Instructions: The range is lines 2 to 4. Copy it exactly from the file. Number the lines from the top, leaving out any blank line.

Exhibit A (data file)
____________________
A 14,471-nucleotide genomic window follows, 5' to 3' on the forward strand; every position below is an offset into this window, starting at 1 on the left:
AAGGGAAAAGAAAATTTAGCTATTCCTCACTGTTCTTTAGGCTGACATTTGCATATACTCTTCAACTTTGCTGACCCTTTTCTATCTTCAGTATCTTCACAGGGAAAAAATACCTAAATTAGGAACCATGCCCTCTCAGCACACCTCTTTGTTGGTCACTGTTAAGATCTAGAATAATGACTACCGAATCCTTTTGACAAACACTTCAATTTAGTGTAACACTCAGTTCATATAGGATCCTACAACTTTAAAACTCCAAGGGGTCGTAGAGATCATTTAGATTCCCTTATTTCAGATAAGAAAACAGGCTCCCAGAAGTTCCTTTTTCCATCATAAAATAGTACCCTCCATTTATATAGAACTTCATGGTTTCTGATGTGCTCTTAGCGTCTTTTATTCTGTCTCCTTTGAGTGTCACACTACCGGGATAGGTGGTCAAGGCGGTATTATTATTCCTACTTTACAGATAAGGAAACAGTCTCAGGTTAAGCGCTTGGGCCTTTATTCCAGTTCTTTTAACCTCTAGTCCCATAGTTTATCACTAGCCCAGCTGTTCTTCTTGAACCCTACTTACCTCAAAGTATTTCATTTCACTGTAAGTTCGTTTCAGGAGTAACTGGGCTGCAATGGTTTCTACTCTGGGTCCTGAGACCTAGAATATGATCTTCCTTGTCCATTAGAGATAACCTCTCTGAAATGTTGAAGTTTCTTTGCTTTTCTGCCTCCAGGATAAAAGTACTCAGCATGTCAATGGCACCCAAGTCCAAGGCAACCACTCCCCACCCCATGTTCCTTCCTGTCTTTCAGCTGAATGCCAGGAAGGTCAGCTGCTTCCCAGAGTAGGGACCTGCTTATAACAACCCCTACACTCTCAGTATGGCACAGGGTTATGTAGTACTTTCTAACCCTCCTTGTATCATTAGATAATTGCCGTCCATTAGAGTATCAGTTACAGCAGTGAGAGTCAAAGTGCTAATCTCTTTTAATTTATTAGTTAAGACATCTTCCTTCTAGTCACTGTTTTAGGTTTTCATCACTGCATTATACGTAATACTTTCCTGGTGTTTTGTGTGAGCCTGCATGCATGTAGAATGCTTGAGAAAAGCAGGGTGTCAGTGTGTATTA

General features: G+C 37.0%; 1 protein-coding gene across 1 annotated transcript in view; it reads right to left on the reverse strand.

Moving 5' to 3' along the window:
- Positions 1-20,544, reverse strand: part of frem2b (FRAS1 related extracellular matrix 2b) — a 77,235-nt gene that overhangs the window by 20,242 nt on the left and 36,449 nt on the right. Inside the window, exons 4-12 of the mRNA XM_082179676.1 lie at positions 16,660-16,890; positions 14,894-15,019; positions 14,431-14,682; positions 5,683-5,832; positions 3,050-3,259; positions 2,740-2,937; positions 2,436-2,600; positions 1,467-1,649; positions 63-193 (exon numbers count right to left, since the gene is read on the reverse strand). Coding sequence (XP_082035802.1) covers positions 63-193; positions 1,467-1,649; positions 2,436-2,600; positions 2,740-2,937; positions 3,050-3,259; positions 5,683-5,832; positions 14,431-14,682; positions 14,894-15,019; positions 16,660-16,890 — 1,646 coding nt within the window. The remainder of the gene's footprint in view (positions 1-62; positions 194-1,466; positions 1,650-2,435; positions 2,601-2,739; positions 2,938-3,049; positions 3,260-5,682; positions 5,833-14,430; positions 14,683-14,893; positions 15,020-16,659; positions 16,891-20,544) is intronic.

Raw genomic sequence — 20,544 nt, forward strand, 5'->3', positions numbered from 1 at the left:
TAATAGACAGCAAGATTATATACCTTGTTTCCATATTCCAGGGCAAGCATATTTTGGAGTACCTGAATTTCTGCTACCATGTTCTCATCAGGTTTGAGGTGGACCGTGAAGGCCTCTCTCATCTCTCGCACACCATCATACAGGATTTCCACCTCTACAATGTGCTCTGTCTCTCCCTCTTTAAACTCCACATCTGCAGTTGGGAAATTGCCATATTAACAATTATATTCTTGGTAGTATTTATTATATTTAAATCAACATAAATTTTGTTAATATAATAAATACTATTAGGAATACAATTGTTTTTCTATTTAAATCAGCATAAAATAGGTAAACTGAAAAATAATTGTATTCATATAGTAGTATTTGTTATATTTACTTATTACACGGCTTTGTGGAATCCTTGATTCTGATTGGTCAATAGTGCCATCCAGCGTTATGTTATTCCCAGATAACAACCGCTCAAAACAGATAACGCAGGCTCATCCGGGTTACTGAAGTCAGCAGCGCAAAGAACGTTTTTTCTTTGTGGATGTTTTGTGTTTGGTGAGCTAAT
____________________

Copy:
AAGGGAAAAGAAAATTTAGCTATTCCTCACTGTTCTTTAGGCTGACATTTGCATATACTCTTCAACTTTGCTGACCCTTTTCTATCTTCAGTATCTTCACAGGGAAAAAATACCTAAATTAGGAACCATGCCCTCTCAGCACACCTCTTTGTTGGTCACTGTTAAGATCTAGAATAATGACTACCGAATCCTTTTGACAAACACTTCAATTTAGTGTAACACTCAGTTCATATAGGATCCTACAACTTTAAAACTCCAAGGGGTCGTAGAGATCATTTAGATTCCCTTATTTCAGATAAGAAAACAGGCTCCCAGAAGTTCCTTTTTCCATCATAAAATAGTACCCTCCATTTATATAGAACTTCATGGTTTCTGATGTGCTCTTAGCGTCTTTTATTCTGTCTCCTTTGAGTGTCACACTACCGGGATAGGTGGTCAAGGCGGTATTATTATTCCTACTTTACAGATAAGGAAACAGTCTCAGGTTAAGCGCTTGGGCCTTTATTCCAGTTCTTTTAACCTCTAGTCCCATAGTTTATCACTAGCCCAGCTGTTCTTCTTGAACCCTACTTACCTCAAAGTATTTCATTTCACTGTAAGTTCGTTTCAGGAGTAACTGGGCTGCAATGGTTTCTACTCTGGGTCCTGAGACCTAGAATATGATCTTCCTTGTCCATTAGAGATAACCTCTCTGAAATGTTGAAGTTTCTTTGCTTTTCTGCCTCCAGGATAAAAGTACTCAGCATGTCAATGGCACCCAAGTCCAAGGCAACCACTCCCCACCCCATGTTCCTTCCTGTCTTTCAGCTGAATGCCAGGAAGGTCAGCTGCTTCCCAGAGTAGGGACCTGCTTATAACAACCCCTACACTCTCAGTATGGCACAGGGTTATGTAGTACTTTCTAACCCTCCTTGTATCATTAGATAATTGCCGTCCATTAGAGTATCAGTTACAGCAGTGAGAGTCAAAGTGCTAATCTCTTTTAATTTATTAGTTAAGACATCTTCCTTCTAGTCACTGTTTTAGGTTTTCATCACTGCATTATACGTAATACTTTCCTGGTGTTTTGTGTGAGCCTGCATGCATGTAGAATGCTTGAGAAAAGCAGGGTGTCAGTGTGTATTA

General features: G+C 37.0%; 1 protein-coding gene across 1 annotated transcript in view; it reads right to left on the reverse strand.

Moving 5' to 3' along the window: